T.S. Eliot's The Wasteland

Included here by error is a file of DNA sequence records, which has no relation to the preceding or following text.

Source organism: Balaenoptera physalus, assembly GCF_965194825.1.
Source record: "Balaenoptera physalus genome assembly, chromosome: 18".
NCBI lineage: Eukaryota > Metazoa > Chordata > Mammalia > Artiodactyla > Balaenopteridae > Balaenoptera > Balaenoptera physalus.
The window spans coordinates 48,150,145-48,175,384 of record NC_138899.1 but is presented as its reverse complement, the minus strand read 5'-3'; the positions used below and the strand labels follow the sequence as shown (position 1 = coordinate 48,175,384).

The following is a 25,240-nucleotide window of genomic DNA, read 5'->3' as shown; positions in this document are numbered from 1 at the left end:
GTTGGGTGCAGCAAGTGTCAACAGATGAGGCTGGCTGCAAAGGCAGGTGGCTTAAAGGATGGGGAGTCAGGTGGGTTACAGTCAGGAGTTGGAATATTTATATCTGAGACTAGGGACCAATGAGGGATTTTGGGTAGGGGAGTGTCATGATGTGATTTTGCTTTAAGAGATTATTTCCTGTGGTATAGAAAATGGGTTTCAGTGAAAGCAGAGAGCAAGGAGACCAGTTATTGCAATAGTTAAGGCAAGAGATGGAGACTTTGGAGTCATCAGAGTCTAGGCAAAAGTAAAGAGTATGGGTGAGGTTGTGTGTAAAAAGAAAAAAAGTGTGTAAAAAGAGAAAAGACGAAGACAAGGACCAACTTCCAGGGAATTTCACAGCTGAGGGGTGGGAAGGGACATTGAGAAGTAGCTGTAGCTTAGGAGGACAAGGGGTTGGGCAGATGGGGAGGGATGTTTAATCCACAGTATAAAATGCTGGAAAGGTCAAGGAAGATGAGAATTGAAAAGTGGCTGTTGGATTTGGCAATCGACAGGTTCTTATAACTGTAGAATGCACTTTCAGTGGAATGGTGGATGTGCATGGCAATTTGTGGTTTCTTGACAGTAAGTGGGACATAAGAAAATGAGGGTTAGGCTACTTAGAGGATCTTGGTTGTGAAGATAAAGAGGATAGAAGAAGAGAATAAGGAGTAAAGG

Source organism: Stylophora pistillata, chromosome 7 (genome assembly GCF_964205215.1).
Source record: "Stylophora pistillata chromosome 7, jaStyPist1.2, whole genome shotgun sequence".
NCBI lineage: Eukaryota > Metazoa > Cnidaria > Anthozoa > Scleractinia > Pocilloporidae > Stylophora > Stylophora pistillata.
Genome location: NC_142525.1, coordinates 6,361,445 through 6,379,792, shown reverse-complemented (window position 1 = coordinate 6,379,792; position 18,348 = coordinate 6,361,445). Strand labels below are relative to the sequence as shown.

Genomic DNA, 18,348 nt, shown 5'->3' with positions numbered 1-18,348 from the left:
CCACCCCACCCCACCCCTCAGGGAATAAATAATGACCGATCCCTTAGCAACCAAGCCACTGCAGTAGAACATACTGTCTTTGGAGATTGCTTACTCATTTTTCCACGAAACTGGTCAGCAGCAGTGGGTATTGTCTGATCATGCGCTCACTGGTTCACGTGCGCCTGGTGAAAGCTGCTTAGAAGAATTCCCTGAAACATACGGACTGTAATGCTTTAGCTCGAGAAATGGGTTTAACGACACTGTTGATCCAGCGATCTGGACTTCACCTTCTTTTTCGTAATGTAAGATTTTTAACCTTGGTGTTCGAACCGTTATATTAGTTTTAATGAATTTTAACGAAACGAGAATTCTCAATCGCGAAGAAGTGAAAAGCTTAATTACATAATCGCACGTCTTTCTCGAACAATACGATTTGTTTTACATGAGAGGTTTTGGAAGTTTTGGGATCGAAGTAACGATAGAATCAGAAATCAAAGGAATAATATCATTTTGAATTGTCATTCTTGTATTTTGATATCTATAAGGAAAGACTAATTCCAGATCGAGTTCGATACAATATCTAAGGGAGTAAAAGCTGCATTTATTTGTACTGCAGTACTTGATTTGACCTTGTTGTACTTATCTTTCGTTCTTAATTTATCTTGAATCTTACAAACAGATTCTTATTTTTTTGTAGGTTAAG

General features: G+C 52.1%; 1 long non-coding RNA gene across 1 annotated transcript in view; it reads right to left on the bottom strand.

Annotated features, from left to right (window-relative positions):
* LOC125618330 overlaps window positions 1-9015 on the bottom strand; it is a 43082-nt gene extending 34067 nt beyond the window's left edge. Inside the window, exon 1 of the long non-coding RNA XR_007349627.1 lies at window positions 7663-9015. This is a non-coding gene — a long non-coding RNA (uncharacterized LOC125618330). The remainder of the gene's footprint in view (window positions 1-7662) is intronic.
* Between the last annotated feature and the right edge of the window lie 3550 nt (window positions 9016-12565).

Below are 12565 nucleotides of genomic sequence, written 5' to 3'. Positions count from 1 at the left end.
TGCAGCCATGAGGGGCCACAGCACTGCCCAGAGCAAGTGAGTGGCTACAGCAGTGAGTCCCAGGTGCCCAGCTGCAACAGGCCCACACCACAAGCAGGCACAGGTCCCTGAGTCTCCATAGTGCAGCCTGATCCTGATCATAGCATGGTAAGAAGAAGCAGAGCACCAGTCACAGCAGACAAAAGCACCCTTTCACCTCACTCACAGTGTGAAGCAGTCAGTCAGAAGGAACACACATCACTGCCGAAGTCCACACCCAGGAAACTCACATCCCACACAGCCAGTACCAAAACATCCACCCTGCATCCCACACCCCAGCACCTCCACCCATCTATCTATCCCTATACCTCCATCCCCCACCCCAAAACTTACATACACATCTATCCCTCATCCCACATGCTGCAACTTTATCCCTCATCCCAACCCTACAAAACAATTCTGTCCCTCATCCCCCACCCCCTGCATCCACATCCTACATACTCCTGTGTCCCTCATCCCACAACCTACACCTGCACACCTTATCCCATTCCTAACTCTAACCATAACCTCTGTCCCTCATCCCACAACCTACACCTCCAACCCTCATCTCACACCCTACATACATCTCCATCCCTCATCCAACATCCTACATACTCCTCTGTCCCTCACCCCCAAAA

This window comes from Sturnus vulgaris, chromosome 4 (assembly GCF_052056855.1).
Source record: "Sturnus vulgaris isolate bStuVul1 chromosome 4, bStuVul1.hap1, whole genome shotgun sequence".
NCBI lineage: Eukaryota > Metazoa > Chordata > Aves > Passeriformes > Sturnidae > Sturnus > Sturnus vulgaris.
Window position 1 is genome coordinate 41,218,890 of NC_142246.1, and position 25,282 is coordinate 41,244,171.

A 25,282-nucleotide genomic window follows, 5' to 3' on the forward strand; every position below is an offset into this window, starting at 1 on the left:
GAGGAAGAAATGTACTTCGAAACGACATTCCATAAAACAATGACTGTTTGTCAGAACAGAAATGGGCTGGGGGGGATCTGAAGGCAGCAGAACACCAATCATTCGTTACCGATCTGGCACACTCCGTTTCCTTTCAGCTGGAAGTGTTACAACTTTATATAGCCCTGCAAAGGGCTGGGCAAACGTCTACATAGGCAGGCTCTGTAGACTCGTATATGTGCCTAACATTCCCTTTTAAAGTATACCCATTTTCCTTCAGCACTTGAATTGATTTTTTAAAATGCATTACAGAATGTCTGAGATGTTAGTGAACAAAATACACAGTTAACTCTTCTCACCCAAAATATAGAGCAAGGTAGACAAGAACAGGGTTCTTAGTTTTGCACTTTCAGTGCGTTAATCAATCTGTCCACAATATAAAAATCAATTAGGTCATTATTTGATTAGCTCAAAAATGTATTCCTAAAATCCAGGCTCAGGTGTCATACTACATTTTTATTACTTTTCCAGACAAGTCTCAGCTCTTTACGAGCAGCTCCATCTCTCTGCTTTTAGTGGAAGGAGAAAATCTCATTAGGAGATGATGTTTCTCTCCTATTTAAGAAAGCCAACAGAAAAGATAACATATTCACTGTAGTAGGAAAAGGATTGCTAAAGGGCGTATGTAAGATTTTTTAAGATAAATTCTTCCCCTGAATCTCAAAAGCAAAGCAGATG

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T.S. Eliot's The Wasteland Traditionally, authors begin their compositions at the beginning and then proceed to an end, creating a logical flow of information towards a conclusion. T.S. Eliot threw most traditional form out the window as he composed The Waste Land. The voice changes, the structure varies, his allusions are elusive, and the first section of the poem is entitled “The Burial of The Dead.” This of course does not speak to a beginning, but to the conclusion of what could be one or many lives. Even before this heading, the epigraph evokes the feeling of something, (a something that the reader must work to comprehend) almost eternal, reflecting on a lifetime (an ‘almost eternal’ lifetime) with a melancholic eye. The reader of the poem begins with reflections on a life, a universal life, and with this understanding we can begin to unpack some of the images and make sense of the major themes of the poem. Without reading the entire poem, one can not hope to catch the significance of the initial passage or the epigraph; conversely, one might not comprehend the poem as a cohesive unit without its opening lines. Unlike Eliot, let us start with the genesis of the poem; ‘The Burial of The Dead.’ A major difficulty of this poem is its apparent lack of a single speaker. If there is an identifiable or specific speaker, they are contained within a few lines and then disappear into the background of the poem. The first seven lines are second or third person, singular or plural is not made clear. We are not given any perspective for these lines; therefore, the reader has nothing with which to orient himself. The vertigo continues once the language is taken into consideration. What do we make of his confl... ... middle of paper ... ...events from ancient to present, coming together in one piece to produce a single feeling. Eliot sums up this feeling with the title. At once everything is connected through the poem and yet disconnected by time, place, and experience. I mentioned that the poem’s epigraph implied a reflection on an almost eternal life, The Sibyl (as well as Tiresias later in the poem) mirrors civilization’s history and the poem itself. Where Sibyl will not die she is in the process of decay, where history has not stopped it has broken down to a waste land. By bringing together these ‘broken images,’ Eliot constructed a summation of thousands of years of history. Many voices all speaking at once, alienated from one another by different times, different thoughts, and different experiences but connected through society’s common sub-consciousness and brought together by The Waste Land.
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